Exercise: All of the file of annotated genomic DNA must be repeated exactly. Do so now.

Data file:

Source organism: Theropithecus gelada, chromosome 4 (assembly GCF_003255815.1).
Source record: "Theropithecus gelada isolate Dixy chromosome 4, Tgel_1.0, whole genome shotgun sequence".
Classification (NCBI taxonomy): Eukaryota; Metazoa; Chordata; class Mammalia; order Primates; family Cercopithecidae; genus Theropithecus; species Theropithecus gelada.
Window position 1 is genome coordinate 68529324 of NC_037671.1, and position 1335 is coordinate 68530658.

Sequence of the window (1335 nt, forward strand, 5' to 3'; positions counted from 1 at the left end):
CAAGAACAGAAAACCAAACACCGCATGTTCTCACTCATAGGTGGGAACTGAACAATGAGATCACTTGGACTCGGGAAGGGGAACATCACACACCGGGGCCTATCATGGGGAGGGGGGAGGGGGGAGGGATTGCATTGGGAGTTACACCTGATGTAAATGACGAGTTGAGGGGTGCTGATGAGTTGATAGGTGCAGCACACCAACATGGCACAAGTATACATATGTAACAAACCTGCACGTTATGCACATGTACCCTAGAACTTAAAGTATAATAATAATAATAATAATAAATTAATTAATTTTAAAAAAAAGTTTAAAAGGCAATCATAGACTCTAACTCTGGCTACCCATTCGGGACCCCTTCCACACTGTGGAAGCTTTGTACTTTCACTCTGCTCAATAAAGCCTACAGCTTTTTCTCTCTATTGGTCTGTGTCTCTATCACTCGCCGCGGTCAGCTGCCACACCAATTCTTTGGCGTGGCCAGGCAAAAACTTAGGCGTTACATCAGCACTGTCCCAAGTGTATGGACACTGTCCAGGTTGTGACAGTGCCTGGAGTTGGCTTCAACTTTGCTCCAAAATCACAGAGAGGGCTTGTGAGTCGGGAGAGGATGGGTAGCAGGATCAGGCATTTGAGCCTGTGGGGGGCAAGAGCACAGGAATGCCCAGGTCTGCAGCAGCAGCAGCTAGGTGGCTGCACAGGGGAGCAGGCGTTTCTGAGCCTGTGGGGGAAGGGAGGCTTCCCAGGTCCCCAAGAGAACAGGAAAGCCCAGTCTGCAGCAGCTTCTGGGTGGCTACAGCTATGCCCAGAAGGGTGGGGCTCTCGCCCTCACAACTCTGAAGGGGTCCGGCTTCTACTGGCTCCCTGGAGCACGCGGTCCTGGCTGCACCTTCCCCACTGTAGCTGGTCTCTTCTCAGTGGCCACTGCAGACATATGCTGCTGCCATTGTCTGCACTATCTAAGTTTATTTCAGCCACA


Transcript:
Source organism: Theropithecus gelada, chromosome 4 (assembly GCF_003255815.1).
Source record: "Theropithecus gelada isolate Dixy chromosome 4, Tgel_1.0, whole genome shotgun sequence".
Classification (NCBI taxonomy): Eukaryota; Metazoa; Chordata; class Mammalia; order Primates; family Cercopithecidae; genus Theropithecus; species Theropithecus gelada.
Window position 1 is genome coordinate 68529324 of NC_037671.1, and position 1335 is coordinate 68530658.

Sequence of the window (1335 nt, forward strand, 5' to 3'; positions counted from 1 at the left end):
CAAGAACAGAAAACCAAACACCGCATGTTCTCACTCATAGGTGGGAACTGAACAATGAGATCACTTGGACTCGGGAAGGGGAACATCACACACCGGGGCCTATCATGGGGAGGGGGGAGGGGGGAGGGATTGCATTGGGAGTTACACCTGATGTAAATGACGAGTTGAGGGGTGCTGATGAGTTGATAGGTGCAGCACACCAACATGGCACAAGTATACATATGTAACAAACCTGCACGTTATGCACATGTACCCTAGAACTTAAAGTATAATAATAATAATAATAATAAATTAATTAATTTTAAAAAAAAGTTTAAAAGGCAATCATAGACTCTAACTCTGGCTACCCATTCGGGACCCCTTCCACACTGTGGAAGCTTTGTACTTTCACTCTGCTCAATAAAGCCTACAGCTTTTTCTCTCTATTGGTCTGTGTCTCTATCACTCGCCGCGGTCAGCTGCCACACCAATTCTTTGGCGTGGCCAGGCAAAAACTTAGGCGTTACATCAGCACTGTCCCAAGTGTATGGACACTGTCCAGGTTGTGACAGTGCCTGGAGTTGGCTTCAACTTTGCTCCAAAATCACAGAGAGGGCTTGTGAGTCGGGAGAGGATGGGTAGCAGGATCAGGCATTTGAGCCTGTGGGGGGCAAGAGCACAGGAATGCCCAGGTCTGCAGCAGCAGCAGCTAGGTGGCTGCACAGGGGAGCAGGCGTTTCTGAGCCTGTGGGGGAAGGGAGGCTTCCCAGGTCCCCAAGAGAACAGGAAAGCCCAGTCTGCAGCAGCTTCTGGGTGGCTACAGCTATGCCCAGAAGGGTGGGGCTCTCGCCCTCACAACTCTGAAGGGGTCCGGCTTCTACTGGCTCCCTGGAGCACGCGGTCCTGGCTGCACCTTCCCCACTGTAGCTGGTCTCTTCTCAGTGGCCACTGCAGACATATGCTGCTGCCATTGTCTGCACTATCTAAGTTTATTTCAGCCACA